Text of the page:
I’m with Old Mutual – MAW

I despise the attitude at which you made reference to Old Mutual and their stance on the amendment of this Act. I am of the opinion that they are correct in insisting that the specific legalities of this amendment be sorted out before there is a barrage of bitter divorcees attacking existing pension funds.

There are indeed a few questions that need to be answered, like what happens if a “settlement in-lieu” of the pension fund was made at time of divorce? Then surely no claim – but Old Mutual is right, it would have to go to court! If a payment was made, how would the administrators react to such payment? Would it be considered as the one withdrawal, therefore imposing tax implications? Who would pay the tax, the fund member, or the claimant?  If it is to be regarded as the one withdrawal , it is then making a preservation fund completely null-en-void , as the receiver has already changed the legislation with regards to considering “length of employment” as part of the “tax-free” calc , it leaves only liquidity selling point for preservation funds, which now too may be out of the picture.

There is still too much speculation on how this is to be treated, and while legislation is still up in the air. I’m with Old Mutual, go to court guys!

Why all the confusion about taxation – BE

How penal was the old dispensation – the benefit amount awarded to the non-member spouse was determined on the member’s resignation benefit which often did not include accumulated interest or growth (if it did it was a paltry amount determined by the rules/actuary). The non-member spouse earned no interest or growth on the award and the award became laughable because of inflation, if the benefit was finally paid after many years. The member actually benefited by the growth on the award and this was probably one of the best deals that we men ever had!

I cannot understand the confusion about taxation – divorce settlements have always been taxed as resignation, retirement or death benefits, as the case may be for the reason of accrual to the member, why should it now change? The benefit accrues to the member and the law only permits the deduction of the settlement amount under Section 37 and has no bearing whatsoever on the taxation of the benefit.

However, I say that we can transfer the non-member spouse’s divorce benefit to a RA fund or his/her employer fund, with no tax on the transfer amount.


If you read the Pension Funds Act it defines a member of a fund as:

“Member” means, in relation to -

(a)     A fund referred to in paragraph (a) of the definition of “pension fund organization”, any member or former member of the association by which such fund has been established;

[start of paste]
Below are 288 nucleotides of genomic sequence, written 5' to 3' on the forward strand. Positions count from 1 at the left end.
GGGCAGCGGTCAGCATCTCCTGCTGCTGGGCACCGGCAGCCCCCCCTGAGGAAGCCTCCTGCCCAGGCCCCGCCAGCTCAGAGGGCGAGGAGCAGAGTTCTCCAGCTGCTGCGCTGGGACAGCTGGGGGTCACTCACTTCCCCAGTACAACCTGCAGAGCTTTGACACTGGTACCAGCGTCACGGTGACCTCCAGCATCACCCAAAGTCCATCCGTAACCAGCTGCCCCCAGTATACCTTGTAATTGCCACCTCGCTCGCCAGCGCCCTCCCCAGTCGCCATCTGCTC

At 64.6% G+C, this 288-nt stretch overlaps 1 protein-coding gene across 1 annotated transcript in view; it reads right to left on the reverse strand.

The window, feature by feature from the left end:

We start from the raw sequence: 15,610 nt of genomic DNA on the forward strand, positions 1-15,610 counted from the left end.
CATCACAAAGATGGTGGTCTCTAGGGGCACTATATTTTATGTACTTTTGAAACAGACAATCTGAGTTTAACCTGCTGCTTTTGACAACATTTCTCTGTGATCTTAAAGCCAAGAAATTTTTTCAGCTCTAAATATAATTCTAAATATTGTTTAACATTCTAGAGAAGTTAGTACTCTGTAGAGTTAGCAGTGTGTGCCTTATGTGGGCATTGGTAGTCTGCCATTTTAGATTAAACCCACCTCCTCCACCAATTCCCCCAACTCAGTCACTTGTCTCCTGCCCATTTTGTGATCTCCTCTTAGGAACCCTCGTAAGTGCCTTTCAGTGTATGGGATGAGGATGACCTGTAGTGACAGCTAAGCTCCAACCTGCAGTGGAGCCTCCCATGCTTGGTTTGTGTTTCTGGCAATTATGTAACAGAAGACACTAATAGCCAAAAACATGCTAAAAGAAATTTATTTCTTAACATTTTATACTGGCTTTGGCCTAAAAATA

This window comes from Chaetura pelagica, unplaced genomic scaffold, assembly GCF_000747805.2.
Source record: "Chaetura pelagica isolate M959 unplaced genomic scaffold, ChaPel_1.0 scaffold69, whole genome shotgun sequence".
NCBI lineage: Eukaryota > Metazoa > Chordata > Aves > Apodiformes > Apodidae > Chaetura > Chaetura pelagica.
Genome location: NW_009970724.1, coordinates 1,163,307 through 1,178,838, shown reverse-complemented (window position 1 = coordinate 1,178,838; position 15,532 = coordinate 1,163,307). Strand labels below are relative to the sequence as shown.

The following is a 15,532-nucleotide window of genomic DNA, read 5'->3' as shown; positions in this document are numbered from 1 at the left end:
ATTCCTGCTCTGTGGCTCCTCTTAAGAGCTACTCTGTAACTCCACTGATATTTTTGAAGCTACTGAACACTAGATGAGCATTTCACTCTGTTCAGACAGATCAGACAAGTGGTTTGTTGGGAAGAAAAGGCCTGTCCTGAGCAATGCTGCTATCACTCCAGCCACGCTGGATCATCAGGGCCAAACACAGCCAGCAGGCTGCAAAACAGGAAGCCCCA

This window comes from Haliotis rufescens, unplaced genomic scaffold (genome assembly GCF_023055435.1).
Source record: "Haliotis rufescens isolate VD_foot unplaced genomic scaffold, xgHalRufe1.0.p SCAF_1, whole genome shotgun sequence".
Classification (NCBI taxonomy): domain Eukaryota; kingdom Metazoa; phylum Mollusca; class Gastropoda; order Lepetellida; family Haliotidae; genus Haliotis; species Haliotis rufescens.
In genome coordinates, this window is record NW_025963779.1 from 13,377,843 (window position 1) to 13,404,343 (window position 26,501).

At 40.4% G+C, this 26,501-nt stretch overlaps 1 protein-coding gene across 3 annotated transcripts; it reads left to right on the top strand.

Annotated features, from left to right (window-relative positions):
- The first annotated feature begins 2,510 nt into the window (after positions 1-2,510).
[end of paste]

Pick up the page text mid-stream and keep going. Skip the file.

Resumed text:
(b)     A fund referred to in paragraph (b) of that definition, a person who belongs or belonged to a class of persons for whose benefit that fund has been established,"

Paragraph (b) of the definition of a pension fund organisation includes dependants of the member or former member for whose benefit such funds are established. There is no reference to persons who are employed by an Employer who participates in such a fund.

Therefore, by the above definition a non-member spouse is deemed to be a member by the Pension Funds Act and a member who becomes entitled to a resignation benefit may transfer his/her benefit to another approved fund. Therefore, I see no reason why the divorce settlement may not be transferred to another approved fund. The spouse's "membership" ceases on the date of his/her divorce and now, under the law amendment, becomes entitled to the immediate payment of his/her benefit. The deemed spouse member becomes a "resignation" on the date of the final decree.

I would much rather suggest that fund administrators apply for tax directives, using the non-member spouse's details - you must apply even if the recipient elects to transfer to another approved fund. It would be interesting to see the outcome of such an action.

As to Old Mutual’s objection on applying the recent law amendment on a retrospective basis: I have not once seen a divorce order against a female fund member but this may well change over time. Were I a female, I would ask if the Old Mutual really has the interest of women at heart with their ‘Her Policy’ (or something like that) or is it just another marketing ploy which has no real substance to it. They clearly do not care much about females who are not members of the various funds that they administer.

I also find it interesting that Old Mutual want intermediaries (administrators who are independent) to challenge the Adjudicator’s ruling. Why? The intermediaries will then again be blamed for another bad thing that they